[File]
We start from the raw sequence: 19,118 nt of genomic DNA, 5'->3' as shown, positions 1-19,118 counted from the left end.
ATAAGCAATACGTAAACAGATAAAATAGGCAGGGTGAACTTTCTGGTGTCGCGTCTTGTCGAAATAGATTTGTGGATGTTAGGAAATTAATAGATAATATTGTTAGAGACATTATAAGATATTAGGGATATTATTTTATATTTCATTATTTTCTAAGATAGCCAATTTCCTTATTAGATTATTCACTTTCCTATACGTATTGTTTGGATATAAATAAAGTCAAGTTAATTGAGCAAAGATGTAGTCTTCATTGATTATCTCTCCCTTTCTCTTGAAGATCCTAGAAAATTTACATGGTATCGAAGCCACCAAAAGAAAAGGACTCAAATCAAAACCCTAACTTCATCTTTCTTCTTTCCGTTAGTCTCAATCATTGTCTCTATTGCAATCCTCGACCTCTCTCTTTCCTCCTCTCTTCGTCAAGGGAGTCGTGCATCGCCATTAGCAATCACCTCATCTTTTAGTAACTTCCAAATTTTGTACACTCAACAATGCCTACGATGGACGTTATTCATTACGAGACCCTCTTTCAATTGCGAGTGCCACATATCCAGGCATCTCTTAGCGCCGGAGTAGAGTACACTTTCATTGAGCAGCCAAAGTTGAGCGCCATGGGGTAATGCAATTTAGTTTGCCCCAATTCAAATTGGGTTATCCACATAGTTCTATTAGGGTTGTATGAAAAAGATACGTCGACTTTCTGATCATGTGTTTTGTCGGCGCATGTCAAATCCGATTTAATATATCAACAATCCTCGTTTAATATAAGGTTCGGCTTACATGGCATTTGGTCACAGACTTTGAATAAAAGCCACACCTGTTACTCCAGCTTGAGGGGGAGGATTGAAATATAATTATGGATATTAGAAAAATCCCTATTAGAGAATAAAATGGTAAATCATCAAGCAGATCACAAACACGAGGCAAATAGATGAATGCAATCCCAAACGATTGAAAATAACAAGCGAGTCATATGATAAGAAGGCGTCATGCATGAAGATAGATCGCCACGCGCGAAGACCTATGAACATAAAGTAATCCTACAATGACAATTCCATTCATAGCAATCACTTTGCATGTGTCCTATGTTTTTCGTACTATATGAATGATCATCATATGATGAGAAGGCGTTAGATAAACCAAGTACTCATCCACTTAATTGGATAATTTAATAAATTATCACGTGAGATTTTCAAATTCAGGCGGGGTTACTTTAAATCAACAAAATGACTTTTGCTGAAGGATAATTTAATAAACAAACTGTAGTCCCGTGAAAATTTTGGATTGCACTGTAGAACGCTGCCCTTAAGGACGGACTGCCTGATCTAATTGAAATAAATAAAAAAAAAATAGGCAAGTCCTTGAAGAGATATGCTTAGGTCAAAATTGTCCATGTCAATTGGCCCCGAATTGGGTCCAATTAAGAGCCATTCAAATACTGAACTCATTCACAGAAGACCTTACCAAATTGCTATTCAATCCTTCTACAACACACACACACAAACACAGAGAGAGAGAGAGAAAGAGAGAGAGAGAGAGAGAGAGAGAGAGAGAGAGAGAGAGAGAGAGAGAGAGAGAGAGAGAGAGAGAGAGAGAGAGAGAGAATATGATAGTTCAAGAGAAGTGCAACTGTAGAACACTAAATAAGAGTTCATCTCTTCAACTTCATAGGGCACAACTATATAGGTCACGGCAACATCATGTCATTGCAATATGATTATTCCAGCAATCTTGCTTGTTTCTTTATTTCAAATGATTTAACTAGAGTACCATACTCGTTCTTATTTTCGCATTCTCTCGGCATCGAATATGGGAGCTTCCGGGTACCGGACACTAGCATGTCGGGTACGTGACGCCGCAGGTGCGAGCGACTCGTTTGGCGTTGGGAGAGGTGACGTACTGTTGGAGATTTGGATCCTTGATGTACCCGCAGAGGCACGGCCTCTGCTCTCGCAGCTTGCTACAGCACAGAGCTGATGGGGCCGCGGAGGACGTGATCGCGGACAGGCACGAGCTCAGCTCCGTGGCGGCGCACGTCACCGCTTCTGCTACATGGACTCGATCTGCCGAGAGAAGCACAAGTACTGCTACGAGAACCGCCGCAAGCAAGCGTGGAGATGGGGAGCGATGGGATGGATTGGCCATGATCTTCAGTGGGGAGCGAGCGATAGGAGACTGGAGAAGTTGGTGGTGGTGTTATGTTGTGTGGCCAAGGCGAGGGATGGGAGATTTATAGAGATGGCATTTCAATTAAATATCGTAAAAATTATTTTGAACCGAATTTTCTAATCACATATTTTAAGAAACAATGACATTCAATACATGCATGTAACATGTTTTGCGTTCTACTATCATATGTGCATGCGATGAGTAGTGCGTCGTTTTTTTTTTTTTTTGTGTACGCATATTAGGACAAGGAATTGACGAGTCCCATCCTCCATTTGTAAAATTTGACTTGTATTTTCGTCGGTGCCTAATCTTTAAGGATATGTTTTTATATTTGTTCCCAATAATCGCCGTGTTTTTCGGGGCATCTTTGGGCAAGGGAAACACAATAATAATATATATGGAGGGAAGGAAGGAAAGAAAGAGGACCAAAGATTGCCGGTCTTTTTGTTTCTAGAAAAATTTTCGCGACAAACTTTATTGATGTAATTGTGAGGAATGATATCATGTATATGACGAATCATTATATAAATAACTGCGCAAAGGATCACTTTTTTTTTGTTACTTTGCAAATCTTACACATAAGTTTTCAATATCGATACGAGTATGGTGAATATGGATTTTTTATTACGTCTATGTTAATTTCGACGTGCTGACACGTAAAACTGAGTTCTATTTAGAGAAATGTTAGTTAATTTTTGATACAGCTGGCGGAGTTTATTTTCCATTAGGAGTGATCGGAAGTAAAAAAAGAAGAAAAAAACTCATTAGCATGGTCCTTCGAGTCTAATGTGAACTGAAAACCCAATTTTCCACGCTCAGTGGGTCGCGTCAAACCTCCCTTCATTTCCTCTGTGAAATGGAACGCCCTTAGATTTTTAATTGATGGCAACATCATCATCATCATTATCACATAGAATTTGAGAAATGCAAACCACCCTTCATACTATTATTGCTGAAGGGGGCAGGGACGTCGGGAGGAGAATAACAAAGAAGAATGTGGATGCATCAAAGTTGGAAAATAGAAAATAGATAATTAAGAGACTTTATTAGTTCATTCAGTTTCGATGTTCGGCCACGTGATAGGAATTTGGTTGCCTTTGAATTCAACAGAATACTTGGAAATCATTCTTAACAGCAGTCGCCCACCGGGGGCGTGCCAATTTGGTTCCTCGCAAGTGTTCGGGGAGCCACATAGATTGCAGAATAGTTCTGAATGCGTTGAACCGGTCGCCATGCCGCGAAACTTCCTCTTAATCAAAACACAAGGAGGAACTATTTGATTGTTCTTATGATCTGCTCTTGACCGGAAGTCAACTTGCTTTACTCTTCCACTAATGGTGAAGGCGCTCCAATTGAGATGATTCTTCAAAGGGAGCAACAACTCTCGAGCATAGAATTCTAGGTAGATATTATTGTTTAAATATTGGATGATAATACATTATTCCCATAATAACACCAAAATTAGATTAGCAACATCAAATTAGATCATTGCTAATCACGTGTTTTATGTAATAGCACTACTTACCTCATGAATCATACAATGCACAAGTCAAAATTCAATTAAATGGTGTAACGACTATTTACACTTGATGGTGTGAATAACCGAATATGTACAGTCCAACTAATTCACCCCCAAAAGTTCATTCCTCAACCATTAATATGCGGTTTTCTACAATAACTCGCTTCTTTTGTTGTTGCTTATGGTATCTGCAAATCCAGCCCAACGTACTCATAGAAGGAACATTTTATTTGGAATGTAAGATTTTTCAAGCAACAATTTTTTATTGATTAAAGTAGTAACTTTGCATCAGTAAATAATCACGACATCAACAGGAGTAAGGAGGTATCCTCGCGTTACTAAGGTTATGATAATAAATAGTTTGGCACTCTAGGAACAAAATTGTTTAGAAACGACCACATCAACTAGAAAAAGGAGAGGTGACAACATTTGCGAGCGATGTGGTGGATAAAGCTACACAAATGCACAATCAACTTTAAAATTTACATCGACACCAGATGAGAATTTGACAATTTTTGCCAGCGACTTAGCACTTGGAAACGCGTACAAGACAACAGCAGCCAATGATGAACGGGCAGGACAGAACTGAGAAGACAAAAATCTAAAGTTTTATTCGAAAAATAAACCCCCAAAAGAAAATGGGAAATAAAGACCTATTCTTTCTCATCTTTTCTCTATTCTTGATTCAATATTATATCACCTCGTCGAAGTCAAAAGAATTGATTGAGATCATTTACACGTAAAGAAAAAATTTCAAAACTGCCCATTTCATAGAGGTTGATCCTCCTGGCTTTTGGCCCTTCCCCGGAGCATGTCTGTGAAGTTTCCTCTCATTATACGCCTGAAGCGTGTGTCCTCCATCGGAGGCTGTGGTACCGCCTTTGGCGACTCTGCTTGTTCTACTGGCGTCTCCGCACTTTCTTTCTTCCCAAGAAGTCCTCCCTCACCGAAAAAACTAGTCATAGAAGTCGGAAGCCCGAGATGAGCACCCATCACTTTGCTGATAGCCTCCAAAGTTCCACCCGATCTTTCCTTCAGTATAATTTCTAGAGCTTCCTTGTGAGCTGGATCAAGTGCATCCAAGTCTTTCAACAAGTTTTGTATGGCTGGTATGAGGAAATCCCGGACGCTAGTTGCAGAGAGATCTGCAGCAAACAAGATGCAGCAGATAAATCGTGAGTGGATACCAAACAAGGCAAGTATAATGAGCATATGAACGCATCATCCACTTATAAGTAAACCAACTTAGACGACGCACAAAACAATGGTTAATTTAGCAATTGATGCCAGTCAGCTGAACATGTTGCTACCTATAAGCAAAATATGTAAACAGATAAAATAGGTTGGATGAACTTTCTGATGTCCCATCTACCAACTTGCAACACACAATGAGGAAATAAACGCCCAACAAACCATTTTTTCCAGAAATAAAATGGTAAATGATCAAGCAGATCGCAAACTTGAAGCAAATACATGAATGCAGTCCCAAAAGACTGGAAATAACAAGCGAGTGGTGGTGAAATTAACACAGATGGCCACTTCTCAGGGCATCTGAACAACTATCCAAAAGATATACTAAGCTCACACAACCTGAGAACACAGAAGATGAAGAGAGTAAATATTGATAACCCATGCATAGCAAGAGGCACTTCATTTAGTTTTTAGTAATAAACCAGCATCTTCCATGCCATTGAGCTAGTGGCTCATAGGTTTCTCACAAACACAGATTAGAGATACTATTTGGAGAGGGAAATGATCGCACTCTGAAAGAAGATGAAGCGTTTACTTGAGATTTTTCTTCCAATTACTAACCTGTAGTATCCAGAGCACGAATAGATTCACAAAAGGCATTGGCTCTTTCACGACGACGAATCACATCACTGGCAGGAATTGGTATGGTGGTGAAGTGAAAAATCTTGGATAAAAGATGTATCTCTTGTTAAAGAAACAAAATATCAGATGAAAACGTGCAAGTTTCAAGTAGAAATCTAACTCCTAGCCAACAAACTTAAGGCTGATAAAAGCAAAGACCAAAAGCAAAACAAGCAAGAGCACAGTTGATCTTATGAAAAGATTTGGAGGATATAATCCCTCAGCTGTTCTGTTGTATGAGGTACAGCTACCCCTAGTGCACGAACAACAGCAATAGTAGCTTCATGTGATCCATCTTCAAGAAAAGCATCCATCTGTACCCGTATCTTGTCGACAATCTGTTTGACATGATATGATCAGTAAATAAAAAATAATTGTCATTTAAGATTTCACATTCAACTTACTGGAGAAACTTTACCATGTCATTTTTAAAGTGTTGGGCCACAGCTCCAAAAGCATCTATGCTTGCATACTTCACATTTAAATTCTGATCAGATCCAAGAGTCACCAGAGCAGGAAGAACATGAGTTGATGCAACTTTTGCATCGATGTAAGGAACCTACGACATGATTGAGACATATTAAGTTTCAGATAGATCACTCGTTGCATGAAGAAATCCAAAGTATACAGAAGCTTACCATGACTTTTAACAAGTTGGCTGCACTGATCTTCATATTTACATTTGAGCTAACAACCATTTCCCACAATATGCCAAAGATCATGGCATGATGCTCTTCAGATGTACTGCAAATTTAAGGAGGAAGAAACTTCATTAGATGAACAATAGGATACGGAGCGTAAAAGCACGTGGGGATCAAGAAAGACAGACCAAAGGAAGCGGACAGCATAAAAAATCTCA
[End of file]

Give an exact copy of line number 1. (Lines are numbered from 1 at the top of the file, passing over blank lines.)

We start from the raw sequence: 19,118 nt of genomic DNA, 5'->3' as shown, positions 1-19,118 counted from the left end.